Android 14 Developer Preview 1: What is New from Android Team?
Apart from all these API and permission changes Android 14 is bringing some monumental updates and introducing new features for improving the overall cross-platform Android experience, optimizing Android for larger screens/tablets, and much more.
Here are the major updates you need to know about:
The all-new Cross Device SDK
Cross-Device SDK will act as a one-stop solution for developers to create multi-compatible apps that need to work on various devices. It simplifies the complex build of rich and engaging multi-device apps by aggregating different connectivity technologies under one roof.
This is a significant relief for Android developers who previously had to work independently on different connectivity frameworks like Wi-Fi or Bluetooth for creating multi-device experiences. With this cross-device SDK introduced in Android 14, developers only need to focus on enhancing the experience while this SDK takes care of the basics.
Core Functionalities of Cross-Device SDK:
- Device discovery and authorization
- Multi-device sessions
- Secure connections and data transfers
Three Principles Behind Cross-Device SDK
Google followed three basic principles when building Cross Device SDK to accelerate the multi-device app experiences securely. They are:
- Modular: SDK should easily be able to mix with solutions
- Ubiquitous: SDK should work on most devices possible, with priority on phones and tablets
- Empowering removing cross-device experience specifications allows developers to build their own experiences and features.
Cross-Device SDK – Possible Use Cases
Who is cross-device SDK beneficial for? How can I make use of this new SDK? If these are some of the questions in your mind, Google has identified some everyday use cases that could help you figure it out:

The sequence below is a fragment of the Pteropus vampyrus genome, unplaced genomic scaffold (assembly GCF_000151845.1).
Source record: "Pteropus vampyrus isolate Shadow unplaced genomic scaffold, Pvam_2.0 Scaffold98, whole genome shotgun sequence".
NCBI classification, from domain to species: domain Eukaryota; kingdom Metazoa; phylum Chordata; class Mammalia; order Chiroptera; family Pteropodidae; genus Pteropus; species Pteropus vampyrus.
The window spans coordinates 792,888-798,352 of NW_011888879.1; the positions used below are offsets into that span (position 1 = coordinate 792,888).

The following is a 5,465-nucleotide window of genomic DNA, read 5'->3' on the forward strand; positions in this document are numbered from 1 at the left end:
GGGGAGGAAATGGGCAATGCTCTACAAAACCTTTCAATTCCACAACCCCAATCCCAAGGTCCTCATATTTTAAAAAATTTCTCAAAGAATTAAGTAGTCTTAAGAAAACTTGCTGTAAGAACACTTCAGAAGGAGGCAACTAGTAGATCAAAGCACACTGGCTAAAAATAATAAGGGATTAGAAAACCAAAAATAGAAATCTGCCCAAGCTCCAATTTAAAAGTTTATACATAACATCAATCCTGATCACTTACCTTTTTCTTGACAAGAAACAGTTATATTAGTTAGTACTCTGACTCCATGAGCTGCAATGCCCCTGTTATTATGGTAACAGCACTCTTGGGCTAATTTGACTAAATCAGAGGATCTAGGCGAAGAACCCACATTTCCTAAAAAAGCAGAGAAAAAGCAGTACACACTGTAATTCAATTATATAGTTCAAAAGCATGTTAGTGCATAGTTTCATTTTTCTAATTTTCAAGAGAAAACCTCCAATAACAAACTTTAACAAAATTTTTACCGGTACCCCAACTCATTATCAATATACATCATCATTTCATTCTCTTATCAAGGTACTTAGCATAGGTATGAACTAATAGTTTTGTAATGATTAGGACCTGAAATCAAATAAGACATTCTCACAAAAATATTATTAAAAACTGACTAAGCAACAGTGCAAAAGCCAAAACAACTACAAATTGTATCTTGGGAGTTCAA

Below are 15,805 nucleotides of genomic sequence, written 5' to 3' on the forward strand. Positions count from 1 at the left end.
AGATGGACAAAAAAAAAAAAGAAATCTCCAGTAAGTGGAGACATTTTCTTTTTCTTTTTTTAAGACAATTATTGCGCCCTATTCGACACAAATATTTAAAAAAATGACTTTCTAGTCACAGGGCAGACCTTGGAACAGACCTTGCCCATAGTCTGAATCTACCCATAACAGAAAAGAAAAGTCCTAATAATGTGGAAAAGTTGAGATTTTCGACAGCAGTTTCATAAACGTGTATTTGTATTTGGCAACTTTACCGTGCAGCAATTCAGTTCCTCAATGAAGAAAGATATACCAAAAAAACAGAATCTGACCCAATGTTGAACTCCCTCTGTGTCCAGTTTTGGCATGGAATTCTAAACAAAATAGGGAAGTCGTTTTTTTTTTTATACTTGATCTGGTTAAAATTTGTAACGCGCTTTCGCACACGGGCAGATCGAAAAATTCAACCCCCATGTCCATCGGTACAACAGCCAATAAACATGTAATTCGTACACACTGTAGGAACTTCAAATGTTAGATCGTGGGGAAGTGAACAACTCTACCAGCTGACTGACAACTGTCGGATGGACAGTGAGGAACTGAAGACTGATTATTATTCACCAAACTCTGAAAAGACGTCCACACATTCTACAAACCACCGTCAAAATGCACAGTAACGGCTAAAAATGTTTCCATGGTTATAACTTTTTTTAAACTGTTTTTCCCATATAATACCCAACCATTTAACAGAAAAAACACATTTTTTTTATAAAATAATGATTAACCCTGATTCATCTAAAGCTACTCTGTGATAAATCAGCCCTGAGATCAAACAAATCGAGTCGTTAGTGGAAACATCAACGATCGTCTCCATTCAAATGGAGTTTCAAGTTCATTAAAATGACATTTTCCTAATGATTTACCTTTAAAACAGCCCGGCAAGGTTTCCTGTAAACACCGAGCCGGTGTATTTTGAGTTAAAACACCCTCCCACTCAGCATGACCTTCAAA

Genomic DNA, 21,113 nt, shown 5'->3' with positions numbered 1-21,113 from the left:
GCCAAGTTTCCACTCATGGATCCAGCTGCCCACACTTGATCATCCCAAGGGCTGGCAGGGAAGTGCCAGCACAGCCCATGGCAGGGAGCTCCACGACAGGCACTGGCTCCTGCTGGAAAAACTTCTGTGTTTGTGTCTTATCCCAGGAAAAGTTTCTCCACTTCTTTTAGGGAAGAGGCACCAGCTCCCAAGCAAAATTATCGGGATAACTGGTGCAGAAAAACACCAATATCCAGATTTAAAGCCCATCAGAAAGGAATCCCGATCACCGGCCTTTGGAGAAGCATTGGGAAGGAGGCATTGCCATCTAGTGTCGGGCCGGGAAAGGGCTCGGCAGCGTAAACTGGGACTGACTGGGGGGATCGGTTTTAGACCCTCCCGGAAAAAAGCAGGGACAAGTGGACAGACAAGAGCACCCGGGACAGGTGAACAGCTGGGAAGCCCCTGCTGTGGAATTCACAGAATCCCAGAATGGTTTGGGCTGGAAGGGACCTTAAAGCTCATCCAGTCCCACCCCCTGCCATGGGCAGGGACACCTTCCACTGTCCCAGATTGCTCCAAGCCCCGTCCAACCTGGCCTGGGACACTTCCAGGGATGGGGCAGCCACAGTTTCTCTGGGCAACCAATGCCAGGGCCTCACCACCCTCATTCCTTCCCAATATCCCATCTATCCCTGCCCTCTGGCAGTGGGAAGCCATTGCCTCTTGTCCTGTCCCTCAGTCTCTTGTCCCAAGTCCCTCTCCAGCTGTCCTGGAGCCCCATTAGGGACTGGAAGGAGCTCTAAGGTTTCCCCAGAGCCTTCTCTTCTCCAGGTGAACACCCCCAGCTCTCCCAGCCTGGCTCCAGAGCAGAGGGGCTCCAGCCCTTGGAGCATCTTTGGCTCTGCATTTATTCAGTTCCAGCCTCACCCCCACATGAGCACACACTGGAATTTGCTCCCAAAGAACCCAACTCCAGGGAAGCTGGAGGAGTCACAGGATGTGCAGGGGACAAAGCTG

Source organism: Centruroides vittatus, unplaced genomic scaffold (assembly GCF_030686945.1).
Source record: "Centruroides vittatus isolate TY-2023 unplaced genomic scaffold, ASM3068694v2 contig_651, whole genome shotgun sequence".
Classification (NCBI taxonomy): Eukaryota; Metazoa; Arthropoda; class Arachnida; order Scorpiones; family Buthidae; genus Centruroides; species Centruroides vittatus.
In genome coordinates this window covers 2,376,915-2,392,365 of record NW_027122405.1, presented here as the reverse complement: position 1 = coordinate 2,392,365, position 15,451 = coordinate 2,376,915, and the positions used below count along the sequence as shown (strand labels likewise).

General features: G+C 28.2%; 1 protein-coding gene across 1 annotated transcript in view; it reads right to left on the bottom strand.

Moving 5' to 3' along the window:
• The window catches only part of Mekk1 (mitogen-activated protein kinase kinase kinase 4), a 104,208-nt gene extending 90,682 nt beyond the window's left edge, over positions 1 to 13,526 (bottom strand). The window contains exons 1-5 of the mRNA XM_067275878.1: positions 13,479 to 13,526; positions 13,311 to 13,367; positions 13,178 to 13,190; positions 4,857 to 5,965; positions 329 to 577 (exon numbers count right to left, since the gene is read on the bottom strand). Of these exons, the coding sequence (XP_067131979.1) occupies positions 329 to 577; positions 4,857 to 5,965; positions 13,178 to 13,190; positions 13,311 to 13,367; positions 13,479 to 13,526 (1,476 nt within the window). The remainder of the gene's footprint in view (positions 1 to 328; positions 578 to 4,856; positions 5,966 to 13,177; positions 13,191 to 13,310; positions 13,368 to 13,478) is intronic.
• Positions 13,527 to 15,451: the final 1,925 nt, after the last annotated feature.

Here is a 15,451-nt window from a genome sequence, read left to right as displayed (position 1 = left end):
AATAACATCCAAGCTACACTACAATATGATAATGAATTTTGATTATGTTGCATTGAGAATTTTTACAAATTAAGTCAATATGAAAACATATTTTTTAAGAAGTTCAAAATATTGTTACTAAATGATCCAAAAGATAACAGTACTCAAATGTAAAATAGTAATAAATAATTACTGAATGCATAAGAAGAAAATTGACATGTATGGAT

|Use Cases (Experiences)
|These experiences revolve around a single user on various smart devices and establishing a seamless connection.
|Such experiences occur between a group of people.
|Media and Other Experiences
|Refers to multi-device media consumption experience where you also need media controls, authorization layers, and more. Android 14 has some valuable SDKs for such use cases.
Better focus on Large Screens
Continuing the quest to improve the Android ecosystem, Android 14 DP1 showed Google’s dedication to improving Android’s UI and performance across all screen sizes and devices such as phones, foldable, tablets, and Chromebooks. Android started dedicatedly focusing on more giant screens with Android 12L, which got minor enhancements with Android 13. Android 14 is carrying on the same effort and taking it up a notch further. They updated their extensive screen quality checklist as an efficient guide for developers to measure their app’s performance across various devices. They also added new example layouts for different category apps for inspiration.
Restricting Sideloading with Android 14
One of the biggest security updates in Android 14 is that users will not be able to install any apps that target any SDK version lower than 23 (Android 6). This is an excellent step since most malicious apps or malware target older Android versions to avoid restrictions introduced in SDK 23 and higher. This also eliminates the threat of malicious apps being downloaded from third-party stores since if they do not match this criterion, they will not be installed on the user’s device. Developers working on SDK version 23 or below should note this.
This was a quick guide on how to install Android 14 and explore its features and behavioral changes. Get your hands on Android 14.